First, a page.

In today’s competitive restaurant marketplace, creating an environment in which people of all ethnicities feel welcome is important, and sometimes means aligning policies that appeal to different groups, whether that means different guests living within the same city or tourists visiting from around the world.

“If you are in a community and you see growing changes around you—more signs in other languages or small businesses pop up that cater to a different culture or ethnicity—trust what your eyes and ears are telling you,” says Kelly McDonald, author of Crafting the Customer Experience for People Not Like You. “A restaurant that puts the welcome mat out for new customers can only help.”

Peking Duck from Mr Bing. Photo Credit: Paul Wagtouicz

Hope Neiman, vice president of marketing of Tillster, a San Diego-based online ordering and delivery solution for restaurant brands, says there are several approaches she’s seen that have been successful in this regard.

“It starts with the hours open as different ethnicities choose to dine at different times,” she says. “Having a multilingual menu, or even the word choice used, should be considered. People want to see names of products that seem familiar, so how items are listed on a menu matters.”

Additionally, Neiman says that certain drinks transfer well and are a small way of showing an appreciation for an ethnic group and an understanding of culture.

Tillster works with a franchisee of a quick service restaurant who owns a single store in an urban area. 

 

“On Sundays, he creates an environment for his heavily Hispanic clientele that is welcoming post-church,” Neiman says. “He makes sure tables are grouped so it is easy for large families to congregate, he makes certain all his Spanish speaking staff is available, and he is aware that families will come and hang out for hours, which he encourages, even when they are just sitting. It is a place they feel welcome and that is why they come back week after week.”

Brian Goldberg, founder and CEO of Mr Bing, a chain of Beijing-style street crepe shops in New York, says being in Manhattan, one of the most ethnically diverse cities in the world, has opened his eyes to just how much people are looking for all types of food from around the world, whether it is because they want a taste of home, they’re looking for something new, or they’ve traveled the world and found something they like.

“There are a lot of people from mainland China that live and work in the U.S. and we attract them to our restaurant by offering an authentic Northern Chinese food that hadn’t really had much of a presence in New York before,” he says. “But we also have a lot of Americans and non-Chinese that come to us because they’re interested in trying something new.”

Hummus & Pita Co.

Dave Pesso, co-founder of the New York-based Hummus & Pita Co., says the restaurant’s concept is built around simple, easy and delicious Mediterranean food for the masses.

“We welcome customers from any background, who may or may not have ever eaten Mediterranean food, but is just looking for delicious, healthy food,” he says. “At the same time, someone who was born in the Mediterranean or the Middle East can taste our food and feel right at home.”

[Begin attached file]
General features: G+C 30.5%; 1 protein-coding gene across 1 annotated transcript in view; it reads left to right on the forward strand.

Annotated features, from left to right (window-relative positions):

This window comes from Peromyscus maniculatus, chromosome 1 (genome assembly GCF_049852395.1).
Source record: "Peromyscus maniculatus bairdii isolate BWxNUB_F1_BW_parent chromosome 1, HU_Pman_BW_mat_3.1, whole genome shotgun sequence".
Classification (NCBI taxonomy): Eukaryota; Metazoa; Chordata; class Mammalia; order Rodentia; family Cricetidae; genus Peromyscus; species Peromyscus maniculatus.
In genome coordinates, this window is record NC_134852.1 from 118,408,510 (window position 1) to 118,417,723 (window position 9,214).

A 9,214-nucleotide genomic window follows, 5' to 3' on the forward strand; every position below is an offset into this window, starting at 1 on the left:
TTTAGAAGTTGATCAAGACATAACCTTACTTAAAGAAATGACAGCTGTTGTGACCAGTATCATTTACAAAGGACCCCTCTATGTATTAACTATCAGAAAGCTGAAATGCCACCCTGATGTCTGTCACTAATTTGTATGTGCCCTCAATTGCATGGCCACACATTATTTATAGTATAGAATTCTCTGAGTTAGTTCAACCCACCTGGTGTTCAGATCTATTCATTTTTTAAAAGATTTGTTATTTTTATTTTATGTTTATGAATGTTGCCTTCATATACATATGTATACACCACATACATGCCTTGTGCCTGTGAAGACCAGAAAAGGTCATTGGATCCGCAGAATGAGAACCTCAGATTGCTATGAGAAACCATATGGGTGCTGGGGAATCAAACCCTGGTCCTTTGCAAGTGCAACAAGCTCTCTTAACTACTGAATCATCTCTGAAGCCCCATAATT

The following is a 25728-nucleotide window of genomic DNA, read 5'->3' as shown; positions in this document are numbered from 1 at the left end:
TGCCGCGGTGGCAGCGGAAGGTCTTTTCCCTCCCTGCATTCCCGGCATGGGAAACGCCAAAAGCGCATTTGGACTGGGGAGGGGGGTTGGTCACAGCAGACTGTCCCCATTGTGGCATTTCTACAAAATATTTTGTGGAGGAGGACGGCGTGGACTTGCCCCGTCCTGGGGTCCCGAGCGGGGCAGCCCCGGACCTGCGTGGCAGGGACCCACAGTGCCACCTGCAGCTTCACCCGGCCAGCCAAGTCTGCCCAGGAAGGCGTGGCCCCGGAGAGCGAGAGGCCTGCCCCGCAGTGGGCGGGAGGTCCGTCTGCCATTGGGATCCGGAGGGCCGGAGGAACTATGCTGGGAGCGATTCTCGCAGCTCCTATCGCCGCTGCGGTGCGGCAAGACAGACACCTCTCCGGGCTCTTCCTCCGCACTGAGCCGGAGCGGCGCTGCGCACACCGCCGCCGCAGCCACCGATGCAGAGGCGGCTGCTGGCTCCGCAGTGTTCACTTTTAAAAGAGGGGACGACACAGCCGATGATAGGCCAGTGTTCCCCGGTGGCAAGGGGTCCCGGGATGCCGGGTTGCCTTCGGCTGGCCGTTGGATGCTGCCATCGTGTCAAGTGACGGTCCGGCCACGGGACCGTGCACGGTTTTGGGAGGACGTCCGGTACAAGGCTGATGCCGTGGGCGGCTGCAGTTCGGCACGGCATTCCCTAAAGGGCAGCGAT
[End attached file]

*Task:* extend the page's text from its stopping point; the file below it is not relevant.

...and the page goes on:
Staff Issues

McDonald notes that cultural sensitivity training should be mandatory for all restaurant staff so they aren’t confused or overwhelmed when people who don’t speak the same language come in to the restaurant to eat.

“You have to make people feel welcome and wanted,” she says. “Having someone who can talk with someone in a different language can definitely pay dividends.”

 

Mr Bing has a very diverse staff, with some who can speak Chinese, Mandarin and Cantonese, which helps with efficient customer communication.

“About 30 percent of our customer base is Chinese, so it is important to have staff who can speak the language, but it’s not necessary because most of the Chinese people who come to our stores do live here and speak English,” Goldberg says. “It does help, though.”

Neiman said that having staff members who know certain basic phrases in different languages is helpful—especially in cities that have a large ethnic population.

Marketing Matters

Advertising in non-English papers and media can also help reach out to those from other countries. Restaurants should also produce menus, flyers, signs and coupons in different languages. Don’t forget about your website (so that non-English speakers can be presented with a language they know) or your social media presence.

“Social media is a fantastic way to market because it’s a great way to identify or geo-target a group within a certain radius around your restaurant,” McDonald notes.

Hummus & Pita Co.

Making People Welcome

Mr Bing accepts Chinese mobile payment systems WeChat Pay and Alipay at its St. Marks store, which helps with bringing in Chinese tourists or New York residents with Chinese bank accounts.

“We also use WeChat and Weibo as social media marketing tools,” Goldberg says. “For example, we have a weekly WeChat post in Chinese about what’s happening at Mr Bing, from promotions to new menu items.”

McDonald recommends getting involved with the group you want to reach. If there’s a large Asian population in the area, go to the Chinese New Year festival, talk to people and get a booth.

“Show sincere interest in the community, because I think that’s what people really respond to,” she says. “To show you support them is a great way to get customers to come your way.”

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A graduate of the University of Miami, Keith Loria is an award-winning journalist who has been writing for major newspapers and magazines for close to 20 years, on topics as diverse as sports, business and healthcare. You can view some of his recent writing at keithloria.contently.com.